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Here are current statistics about the costs of these varieties of care:

    Nursing homes:  The national average rates for a private room in a nursing home increased by 4.4%, or from $229/day to $239/day.  The average annual cost for a private room are $87,235!

    Assisted living:  Monthly private-pay base rates--room and board/two daily meals/housekeeping--for one-bedroom apartments or private rooms with private baths increased by 5.6%, or $41,724/year!

    Home care services:  Costs unchanged year-to-year:  $20/hour.

Here's more:  http://www.metlife.com/assets/cao/mmi/publications/studies/2011/mmi-market-survey-nursing-home-assisted-living-adult-day-services-costs.pdf

    

 

Check out this video!  It's CNN's Elizabeth Cohen talking about products that use GPS devices to keep track of loved ones with dementia and Alzheimer's who wander away from their homes and get lost: 

 

Jean Carper, former CNN medical correspondent and syndicated "EatSmart" columnist, has written a new book:  100 Simple Things You Can Do to Prevent Alzheimer's and Age-Related Memory Loss, available here: http://tinyurl.com/3vj8fhz

After doing extensive research about the subject Carper makes the following recommendations.  You'll find some of them pretty surprising:

Drink coffee
. In an abrupt about-face about the subject, coffee is being touted as the new brain tonic. According to a recent European study, drinking three to five cups of coffee a day in midlife cut Alzheimer's risk 65 percent in later life. Lesson:  Unless your doctor advises otherwise, caffeinate!  

Floss. Researchers at the University of Southern California have found that the health of teeth and gums is a predictor of dementia.  Specifically, having periodontal disease before age 35 quadruples the odds of dementia later.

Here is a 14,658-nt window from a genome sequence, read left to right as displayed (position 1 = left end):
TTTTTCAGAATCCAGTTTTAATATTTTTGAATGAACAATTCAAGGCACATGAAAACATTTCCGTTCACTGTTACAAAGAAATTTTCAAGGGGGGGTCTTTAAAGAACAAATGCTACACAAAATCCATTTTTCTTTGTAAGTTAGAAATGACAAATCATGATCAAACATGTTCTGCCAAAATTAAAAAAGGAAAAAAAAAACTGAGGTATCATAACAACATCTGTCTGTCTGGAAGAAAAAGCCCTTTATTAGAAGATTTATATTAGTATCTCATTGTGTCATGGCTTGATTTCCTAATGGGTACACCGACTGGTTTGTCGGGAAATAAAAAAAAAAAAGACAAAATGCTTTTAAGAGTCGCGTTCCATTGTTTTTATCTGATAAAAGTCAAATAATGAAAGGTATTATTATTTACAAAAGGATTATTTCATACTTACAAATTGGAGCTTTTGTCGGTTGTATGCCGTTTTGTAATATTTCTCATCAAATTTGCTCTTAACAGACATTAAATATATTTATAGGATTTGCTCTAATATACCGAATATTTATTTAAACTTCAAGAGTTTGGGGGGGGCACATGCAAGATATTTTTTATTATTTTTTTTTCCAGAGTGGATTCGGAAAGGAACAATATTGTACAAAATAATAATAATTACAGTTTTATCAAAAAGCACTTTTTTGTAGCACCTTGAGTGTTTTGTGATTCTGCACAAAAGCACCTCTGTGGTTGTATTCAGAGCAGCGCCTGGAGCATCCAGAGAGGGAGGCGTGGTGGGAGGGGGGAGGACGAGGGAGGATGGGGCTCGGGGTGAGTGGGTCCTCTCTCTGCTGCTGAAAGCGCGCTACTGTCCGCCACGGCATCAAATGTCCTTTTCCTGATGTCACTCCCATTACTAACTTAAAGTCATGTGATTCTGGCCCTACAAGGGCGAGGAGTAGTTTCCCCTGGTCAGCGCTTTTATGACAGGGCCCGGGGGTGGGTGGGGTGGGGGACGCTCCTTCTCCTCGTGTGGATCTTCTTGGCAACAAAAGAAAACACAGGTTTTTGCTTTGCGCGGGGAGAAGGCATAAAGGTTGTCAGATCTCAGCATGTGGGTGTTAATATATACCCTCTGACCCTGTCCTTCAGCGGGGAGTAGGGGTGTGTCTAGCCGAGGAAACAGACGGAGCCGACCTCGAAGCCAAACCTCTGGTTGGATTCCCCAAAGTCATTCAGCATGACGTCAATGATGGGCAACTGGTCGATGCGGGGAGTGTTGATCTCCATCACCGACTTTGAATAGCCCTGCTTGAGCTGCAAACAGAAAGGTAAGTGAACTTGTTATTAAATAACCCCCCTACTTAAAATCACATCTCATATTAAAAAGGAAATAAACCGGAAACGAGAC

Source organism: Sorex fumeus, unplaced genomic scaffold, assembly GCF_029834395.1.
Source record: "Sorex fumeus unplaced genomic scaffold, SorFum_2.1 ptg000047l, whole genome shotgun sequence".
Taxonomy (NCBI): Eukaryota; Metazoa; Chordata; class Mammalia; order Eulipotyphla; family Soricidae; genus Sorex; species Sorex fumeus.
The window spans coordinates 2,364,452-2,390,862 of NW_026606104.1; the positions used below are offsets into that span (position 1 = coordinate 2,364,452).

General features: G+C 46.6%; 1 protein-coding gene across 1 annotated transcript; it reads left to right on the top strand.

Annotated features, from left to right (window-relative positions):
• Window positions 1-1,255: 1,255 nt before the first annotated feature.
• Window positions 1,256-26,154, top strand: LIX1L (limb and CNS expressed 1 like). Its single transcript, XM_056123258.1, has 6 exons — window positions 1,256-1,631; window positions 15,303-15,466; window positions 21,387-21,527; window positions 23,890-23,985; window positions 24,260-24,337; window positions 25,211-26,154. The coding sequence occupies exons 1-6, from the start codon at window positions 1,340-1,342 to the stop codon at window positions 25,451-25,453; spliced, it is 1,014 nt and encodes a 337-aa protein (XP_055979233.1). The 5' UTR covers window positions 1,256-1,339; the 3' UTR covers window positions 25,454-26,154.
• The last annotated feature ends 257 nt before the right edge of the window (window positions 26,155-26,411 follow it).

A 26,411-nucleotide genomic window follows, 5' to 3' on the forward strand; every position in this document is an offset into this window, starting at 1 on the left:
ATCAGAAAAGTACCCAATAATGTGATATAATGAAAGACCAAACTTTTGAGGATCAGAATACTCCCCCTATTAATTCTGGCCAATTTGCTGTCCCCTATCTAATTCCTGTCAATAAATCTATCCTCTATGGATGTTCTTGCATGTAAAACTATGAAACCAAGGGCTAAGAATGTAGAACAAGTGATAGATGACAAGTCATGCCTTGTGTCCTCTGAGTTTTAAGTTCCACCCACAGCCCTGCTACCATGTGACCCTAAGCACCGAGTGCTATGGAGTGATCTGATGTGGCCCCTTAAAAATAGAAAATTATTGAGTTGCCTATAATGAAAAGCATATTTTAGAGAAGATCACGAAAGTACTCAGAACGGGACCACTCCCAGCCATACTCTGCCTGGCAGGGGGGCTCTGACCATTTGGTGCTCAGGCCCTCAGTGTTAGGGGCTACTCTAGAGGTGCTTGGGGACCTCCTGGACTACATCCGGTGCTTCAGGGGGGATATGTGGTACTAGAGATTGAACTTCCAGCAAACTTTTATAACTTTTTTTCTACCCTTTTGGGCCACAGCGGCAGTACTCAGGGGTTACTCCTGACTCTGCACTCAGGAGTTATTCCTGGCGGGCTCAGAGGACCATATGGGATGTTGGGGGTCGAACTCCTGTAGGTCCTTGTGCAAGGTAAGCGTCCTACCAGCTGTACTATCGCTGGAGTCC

Older people with tooth and gum disease score lower on memory and cognition tests, other studies show.

Google. UCLA's Dr. Small has used brain MRIs to measure brain stimulation, concluding that an online search is better for this than reading a book.  Small found that novice Internet surfers ages 55 to 78 activated key memory and learning centers in the brain within a week of Web surfing for a mere hour daily.  

Grow new brain cells. "Impossible," scientists used to say.  Now, they believe that thousands of brain cells are born every day.  Aerobic exercise--brisk 30-minute walks, eating salmon and other fatty fish, avoiding obesity, and the like--are good for the new cells.  

Drink apple juice.
Apple juice helps to produce a memory chemical, with results similar to the popular Alzheimer's drug Aricept, according to Dr. Thomas Shea, a researcher at the University of Massachusetts.  Shea found that old mice given apple juice
did better on learning and memory tests than mice that received only water. A dose for humans: 16 ounces, or two to three apples a day.

Protect your head. Blows to the head--even mild ones early in life--increase odds of dementia years later. Perhaps not surprisingly, pro football players have 19 times the typical rate of memory-related diseases. Columbia University researchers found that Alzheimer's is four times more common in elderly who’ve suffer a head injury.  

Meditate. Regular meditation reduces cognitive decline and brain shrinkage as we age.  Yoga meditation 12 minutes a day for two months has found to improve blood flow and cognitive functioning in seniors with memory problems.

Take D3. A "severe" deficiency of vitamin D3 boosts older Americans' risk of
cognitive impairment nearly 400 percent.  Most of us 
lack D3. Experts recommend a daily dose of 1,000 IU to 5,000 IU of vitamin D3.

Fill your brain. It
's called "cognitive reserve." A rich accumulation of life experiences--education, marriage, socializing, a stimulating job, physical activity and mentally demanding leisure activities--make your brain better able to tolerate plaques and tangles.  Researchers have found that we can even have significant Alzheimer's pathology and no symptoms of dementia if we have high cognitive reserve
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